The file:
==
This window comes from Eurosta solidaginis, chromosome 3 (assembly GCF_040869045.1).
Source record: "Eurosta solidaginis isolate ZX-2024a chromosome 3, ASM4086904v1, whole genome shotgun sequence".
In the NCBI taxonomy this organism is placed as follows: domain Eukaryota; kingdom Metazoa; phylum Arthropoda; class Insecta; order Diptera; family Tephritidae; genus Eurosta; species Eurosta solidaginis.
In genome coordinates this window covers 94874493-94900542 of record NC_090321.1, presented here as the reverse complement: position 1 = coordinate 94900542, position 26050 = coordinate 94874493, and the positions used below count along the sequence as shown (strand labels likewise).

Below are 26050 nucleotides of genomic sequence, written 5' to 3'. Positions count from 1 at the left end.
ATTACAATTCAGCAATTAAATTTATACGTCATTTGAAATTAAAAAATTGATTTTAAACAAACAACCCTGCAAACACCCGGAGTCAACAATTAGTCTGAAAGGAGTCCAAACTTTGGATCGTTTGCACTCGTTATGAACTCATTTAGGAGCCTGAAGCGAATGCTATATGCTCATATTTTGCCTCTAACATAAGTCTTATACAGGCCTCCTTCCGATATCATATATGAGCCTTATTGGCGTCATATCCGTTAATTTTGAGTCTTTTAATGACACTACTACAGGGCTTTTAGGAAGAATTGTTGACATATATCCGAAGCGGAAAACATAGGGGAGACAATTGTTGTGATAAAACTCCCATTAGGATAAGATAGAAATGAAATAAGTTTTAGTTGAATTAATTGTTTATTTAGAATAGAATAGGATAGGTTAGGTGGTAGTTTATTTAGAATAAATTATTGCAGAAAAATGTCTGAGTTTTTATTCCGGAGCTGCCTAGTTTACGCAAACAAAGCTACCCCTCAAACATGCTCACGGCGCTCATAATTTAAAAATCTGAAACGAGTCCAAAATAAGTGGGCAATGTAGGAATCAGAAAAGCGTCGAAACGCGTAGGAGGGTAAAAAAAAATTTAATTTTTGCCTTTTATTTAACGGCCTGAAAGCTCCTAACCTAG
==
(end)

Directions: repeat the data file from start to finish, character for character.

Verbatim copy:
This window comes from Eurosta solidaginis, chromosome 3 (assembly GCF_040869045.1).
Source record: "Eurosta solidaginis isolate ZX-2024a chromosome 3, ASM4086904v1, whole genome shotgun sequence".
In the NCBI taxonomy this organism is placed as follows: domain Eukaryota; kingdom Metazoa; phylum Arthropoda; class Insecta; order Diptera; family Tephritidae; genus Eurosta; species Eurosta solidaginis.
In genome coordinates this window covers 94874493-94900542 of record NC_090321.1, presented here as the reverse complement: position 1 = coordinate 94900542, position 26050 = coordinate 94874493, and the positions used below count along the sequence as shown (strand labels likewise).

Below are 26050 nucleotides of genomic sequence, written 5' to 3'. Positions count from 1 at the left end.
ATTACAATTCAGCAATTAAATTTATACGTCATTTGAAATTAAAAAATTGATTTTAAACAAACAACCCTGCAAACACCCGGAGTCAACAATTAGTCTGAAAGGAGTCCAAACTTTGGATCGTTTGCACTCGTTATGAACTCATTTAGGAGCCTGAAGCGAATGCTATATGCTCATATTTTGCCTCTAACATAAGTCTTATACAGGCCTCCTTCCGATATCATATATGAGCCTTATTGGCGTCATATCCGTTAATTTTGAGTCTTTTAATGACACTACTACAGGGCTTTTAGGAAGAATTGTTGACATATATCCGAAGCGGAAAACATAGGGGAGACAATTGTTGTGATAAAACTCCCATTAGGATAAGATAGAAATGAAATAAGTTTTAGTTGAATTAATTGTTTATTTAGAATAGAATAGGATAGGTTAGGTGGTAGTTTATTTAGAATAAATTATTGCAGAAAAATGTCTGAGTTTTTATTCCGGAGCTGCCTAGTTTACGCAAACAAAGCTACCCCTCAAACATGCTCACGGCGCTCATAATTTAAAAATCTGAAACGAGTCCAAAATAAGTGGGCAATGTAGGAATCAGAAAAGCGTCGAAACGCGTAGGAGGGTAAAAAAAAATTTAATTTTTGCCTTTTATTTAACGGCCTGAAAGCTCCTAACCTAG